Are You Really Gone

September 29, 2016
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"I miss you," I whispered, running my wet hands through my hair. I can tell I’m cold, but I can’t feel it. My body isn't working... it's just shaking, revolting against me as the snow falls onto my bear arms and face.
"I miss you," I say louder, trying to get my voice to work. It’s soar and raspy from the sheer air. It crosses my mind more than once that I shouldn’t be here. They all tell me it’ll be good for me. That seeing this will bring me back to reality. But I don’t know if I want to. I don’t know if I want to live in a reality she’s not in. A reality without my sister, the only one I could consider my family anymore.
"I miss you!" I yelled at the sky. As if my proclamation of longing could somehow bring her back. As if she'd come walking through that clearing right now and tell me she missed me too. As if she'd put a sweater around me and place her soft hands over mine and tell me it was going to be okay.
"Well it's not going to be okay, Sarah. You left me... you left me-" I sobbed, taking in another sharp breath. I get down on my knees carefully, although I can’t quite feel my legs. My face stings as my tears frost on my face. I've never believed in God or life after death before... well before the crash. But she always did, so today I prayed. I folded my hands shakily under my chin. I hope they're happy, whoever took her from me. More than anything though, I hope she's happy. I hope she's looking down on me somewhere... and she's laughing at how ridiculous I look, shouting at the sky. I can see her now, sitting up in a cloud, talking to all her new Angel friends. She was always great at making friends. "That one's mine" she'd say, as they all watched me. She would tell them she misses me too and they'd all fawn over how tragic our story is. How sad it is that I’m without my other half. I want to be with her, wherever she is. I want her to introduce me to all her friends and hug me again. I want her back.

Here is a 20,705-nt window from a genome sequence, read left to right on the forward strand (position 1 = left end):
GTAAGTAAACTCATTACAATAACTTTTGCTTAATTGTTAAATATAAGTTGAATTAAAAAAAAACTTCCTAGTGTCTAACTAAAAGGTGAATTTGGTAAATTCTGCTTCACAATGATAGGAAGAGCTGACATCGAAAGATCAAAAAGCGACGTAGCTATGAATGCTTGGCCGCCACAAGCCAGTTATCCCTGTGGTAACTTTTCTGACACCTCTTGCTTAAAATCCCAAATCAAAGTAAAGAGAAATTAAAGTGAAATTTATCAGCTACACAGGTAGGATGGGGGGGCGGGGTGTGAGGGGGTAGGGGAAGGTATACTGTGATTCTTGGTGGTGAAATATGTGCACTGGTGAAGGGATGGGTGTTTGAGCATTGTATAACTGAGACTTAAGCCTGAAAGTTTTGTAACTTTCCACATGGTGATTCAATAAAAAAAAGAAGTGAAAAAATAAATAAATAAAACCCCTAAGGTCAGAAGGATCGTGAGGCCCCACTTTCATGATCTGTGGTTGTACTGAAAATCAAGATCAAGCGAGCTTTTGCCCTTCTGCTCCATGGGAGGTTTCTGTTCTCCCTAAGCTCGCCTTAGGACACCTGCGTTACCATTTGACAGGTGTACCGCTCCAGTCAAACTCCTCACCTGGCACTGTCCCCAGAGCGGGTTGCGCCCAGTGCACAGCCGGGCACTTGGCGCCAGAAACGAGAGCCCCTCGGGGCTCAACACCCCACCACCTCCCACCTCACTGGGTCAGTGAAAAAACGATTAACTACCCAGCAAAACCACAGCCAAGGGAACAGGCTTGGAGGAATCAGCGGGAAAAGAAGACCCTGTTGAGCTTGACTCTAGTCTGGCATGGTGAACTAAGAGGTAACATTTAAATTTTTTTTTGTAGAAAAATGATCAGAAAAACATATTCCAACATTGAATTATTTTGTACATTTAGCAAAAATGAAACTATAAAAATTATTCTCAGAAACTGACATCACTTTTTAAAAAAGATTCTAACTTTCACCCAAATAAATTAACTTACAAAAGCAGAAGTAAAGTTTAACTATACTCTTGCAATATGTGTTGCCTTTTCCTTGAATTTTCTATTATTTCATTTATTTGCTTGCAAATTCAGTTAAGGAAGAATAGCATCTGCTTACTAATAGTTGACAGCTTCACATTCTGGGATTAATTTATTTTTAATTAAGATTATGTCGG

Maybe the problem is that I can’t get away from her. I’ll be walking down the street passing the bakery and suddenly she’s there again. She’s dragging me inside and we’re buying coffee. Talking about our plans, our future. A future we don’t get to share anymore.

We drank coffee just about religiously when we were younger. I don’t think it was the coffee itself that made it so addicting, but the thrill of buying it. Mama didn’t like us drinking caffeine… she said it made us too “uncontrollable”. Back then we used to walk our neighbor Sherrie’s dogs. Twice a day we’d take them out and twice a day we’d get a quarter each. At the end of the week we’d walk through the square and buy coffee. Momma never ask where we went. So we never got caught. Our Sunday spending became more of a comfort than anything else. I’d do anything short of killing just for one more minute of one of those days.